In addition to the strategy, the decision making process needs critical assessment. At the hearing of Senate Armed Service Committee on June 28, Lieutenant General John Allen who replaces General David Petraeus as the Commander in Afghanistan testified that President Obama’s original withdrawal plan was more aggressive than the announced one. Neither Chairman of Joint Chiefs of Staff Admiral Michael Mullen nor General Petraeus support the plan, because troops will pull out in the midst of fighting season of the next year. In Afghanistan, guerillas act from April to November when the climate is warm enough to fight. Therefore, Stephen Hayes, Senior Writer of the Weekly Standard, criticizes Obama’s attitude to top military advisors (”General Reveals that Obama Ignored Military's Advice on Afghanistan”; Weekly Standard; June 28, 2011). Earlier, Defense Secretary-then Gates said that US forces be fully committed to global security including Afghanistan and Iraq (“U.S. Military Will Always Have 'A Full Menu,' Secretary Gates Says”; NPR News; June 2, 2011).
Why doesn’t President Obama give sufficient considerations to those advices? It is Vice President Joseph Biden that has significant influence on Obama’s decision. Biden told Obama that the military went beyond the goal of “defeating Al Qaeda, preventing the Taliban from toppling the Afghan government and improving security.” Biden’s opinion of targeted and small scale deployment over mass deployment is gaining ground in view of chronic tension with the Karzai administration and the kill of Osama bin Laden. Also, Biden is winning Obama’s trust in a broad range of policy issues from Iraq to the budget (“Obama’s Growing Trust in Biden Is Reflected in His Call on Troops”; New York Times; June 24, 2011). White House politics and bilateral political interactions impose more influence on Obama’s decision than strategic necessities. The Republican side is also a problem. As recent poll suggests that three quarter of Americans hope some level of troop cut, Republican presidential candidates are divided in Afghan strategy. While Former Governor of Minnesota Tim Pawlenty criticizes Obama’s plan, other candidates such as Former Governor of Massachusetts Mitt Romney says war costs needs to be considered (“GOP hopefuls stake out Afghanistan positions”; Washington Post; June 22, 2011). In response to drastic withdrawal plan of cutting 33,000 soldiers by September 2012 and war-reluctant public opinion, Senator John McCain, Senator Joseph Lieberman, and Senator Lindsey Graham, jointly spoke out against the troop cut. They do not believe in successful negotiations with the Taliban, and argue that the withdrawal plan will encourage the enemy (“McCain, Lieberman, Graham criticize Afghan drawdown plan”; Washington Post; July 4, 2011).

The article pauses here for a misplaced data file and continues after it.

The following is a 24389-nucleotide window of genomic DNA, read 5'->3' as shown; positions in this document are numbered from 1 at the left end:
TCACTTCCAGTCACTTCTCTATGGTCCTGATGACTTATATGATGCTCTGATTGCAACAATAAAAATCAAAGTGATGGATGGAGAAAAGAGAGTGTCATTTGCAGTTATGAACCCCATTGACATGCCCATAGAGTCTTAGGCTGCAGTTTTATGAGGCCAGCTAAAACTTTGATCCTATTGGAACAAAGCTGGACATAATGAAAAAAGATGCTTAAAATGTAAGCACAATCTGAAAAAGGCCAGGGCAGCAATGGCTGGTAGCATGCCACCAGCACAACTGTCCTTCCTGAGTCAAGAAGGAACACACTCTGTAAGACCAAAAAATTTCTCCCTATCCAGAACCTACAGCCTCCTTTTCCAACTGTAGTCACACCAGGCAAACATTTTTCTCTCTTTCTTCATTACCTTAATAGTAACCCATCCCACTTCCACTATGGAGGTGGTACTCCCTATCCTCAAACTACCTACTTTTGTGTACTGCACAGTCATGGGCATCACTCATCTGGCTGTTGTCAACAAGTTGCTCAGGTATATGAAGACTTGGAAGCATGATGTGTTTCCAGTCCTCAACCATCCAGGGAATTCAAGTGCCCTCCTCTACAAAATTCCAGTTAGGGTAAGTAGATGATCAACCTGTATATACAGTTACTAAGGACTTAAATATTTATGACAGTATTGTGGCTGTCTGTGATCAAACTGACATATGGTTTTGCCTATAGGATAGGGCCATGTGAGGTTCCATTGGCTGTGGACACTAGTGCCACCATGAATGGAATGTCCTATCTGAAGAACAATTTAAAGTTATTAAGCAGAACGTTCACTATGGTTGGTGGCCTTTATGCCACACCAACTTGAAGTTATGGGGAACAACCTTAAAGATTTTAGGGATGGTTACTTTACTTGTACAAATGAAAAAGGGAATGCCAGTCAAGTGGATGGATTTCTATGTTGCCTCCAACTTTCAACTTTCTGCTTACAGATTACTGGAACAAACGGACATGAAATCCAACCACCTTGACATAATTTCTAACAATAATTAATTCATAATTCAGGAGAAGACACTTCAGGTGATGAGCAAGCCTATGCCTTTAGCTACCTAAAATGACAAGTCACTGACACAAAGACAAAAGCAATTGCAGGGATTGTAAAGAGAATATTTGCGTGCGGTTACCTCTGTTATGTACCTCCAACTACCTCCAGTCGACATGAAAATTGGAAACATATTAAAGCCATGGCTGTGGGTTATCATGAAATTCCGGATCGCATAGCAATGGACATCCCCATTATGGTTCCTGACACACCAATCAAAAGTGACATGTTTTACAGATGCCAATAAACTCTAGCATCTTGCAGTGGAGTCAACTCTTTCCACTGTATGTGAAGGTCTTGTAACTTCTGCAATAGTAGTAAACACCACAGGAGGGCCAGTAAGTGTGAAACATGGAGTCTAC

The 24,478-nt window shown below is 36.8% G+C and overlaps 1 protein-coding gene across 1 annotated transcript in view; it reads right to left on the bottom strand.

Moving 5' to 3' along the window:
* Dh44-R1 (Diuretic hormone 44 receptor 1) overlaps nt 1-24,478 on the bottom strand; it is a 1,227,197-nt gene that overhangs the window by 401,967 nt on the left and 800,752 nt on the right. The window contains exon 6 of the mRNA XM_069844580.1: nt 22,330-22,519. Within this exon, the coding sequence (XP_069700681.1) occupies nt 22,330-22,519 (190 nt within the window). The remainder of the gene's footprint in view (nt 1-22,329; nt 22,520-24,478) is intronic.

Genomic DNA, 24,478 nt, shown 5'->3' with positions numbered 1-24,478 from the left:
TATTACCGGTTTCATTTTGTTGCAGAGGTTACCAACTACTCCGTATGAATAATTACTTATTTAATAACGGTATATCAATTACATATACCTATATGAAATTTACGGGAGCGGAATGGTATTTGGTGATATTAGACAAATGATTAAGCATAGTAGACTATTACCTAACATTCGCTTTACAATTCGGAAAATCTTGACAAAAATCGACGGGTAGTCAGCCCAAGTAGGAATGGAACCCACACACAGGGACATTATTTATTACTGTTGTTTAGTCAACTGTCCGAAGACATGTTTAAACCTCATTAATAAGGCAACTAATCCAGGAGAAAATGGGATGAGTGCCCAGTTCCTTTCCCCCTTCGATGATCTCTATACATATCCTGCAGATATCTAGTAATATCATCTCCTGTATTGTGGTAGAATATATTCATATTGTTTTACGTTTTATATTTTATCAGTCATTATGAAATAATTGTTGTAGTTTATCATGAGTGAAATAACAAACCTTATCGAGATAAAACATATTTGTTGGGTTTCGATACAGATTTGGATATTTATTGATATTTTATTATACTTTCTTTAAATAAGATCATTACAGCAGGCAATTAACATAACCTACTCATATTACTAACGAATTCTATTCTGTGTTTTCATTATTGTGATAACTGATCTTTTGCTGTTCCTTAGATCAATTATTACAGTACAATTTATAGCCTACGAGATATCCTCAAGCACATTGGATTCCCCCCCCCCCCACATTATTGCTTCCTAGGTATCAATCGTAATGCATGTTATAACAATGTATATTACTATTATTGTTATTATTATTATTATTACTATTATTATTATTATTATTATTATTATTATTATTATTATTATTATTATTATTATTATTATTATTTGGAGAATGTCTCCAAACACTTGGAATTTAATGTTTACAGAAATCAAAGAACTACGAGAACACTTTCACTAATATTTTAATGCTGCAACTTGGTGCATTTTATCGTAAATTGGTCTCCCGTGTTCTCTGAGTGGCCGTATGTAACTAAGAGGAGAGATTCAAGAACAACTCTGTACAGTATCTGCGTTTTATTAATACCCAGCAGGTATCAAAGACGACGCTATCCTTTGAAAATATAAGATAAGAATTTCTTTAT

Facing vehement criticism coming from leading politicians and generals, new Secretary of Defense Leon Panetta visited Afghanistan to reaffirm the Obama plan, when he met with President Hamid Karzai. Regarding the War on Terror, Panetta says Al Qaeda is fading and targeted attack to terrorist leaders will bring victory to the US forces. On the other hand, Secretary Panetta urged more attention to Yemen, another terrorist haven (“Panetta: U.S. ‘within reach’ of defeating al-Qaeda”; Washington Post; July 9, 2011). As widely discussed, the budget and incoming presidential election are key issues. However, other points such as White House politics and an overview of Middle East political transition must be given sufficient consideration as well. Those aspects play more important roles in decision making rather than strategic rationality in Afghanistan.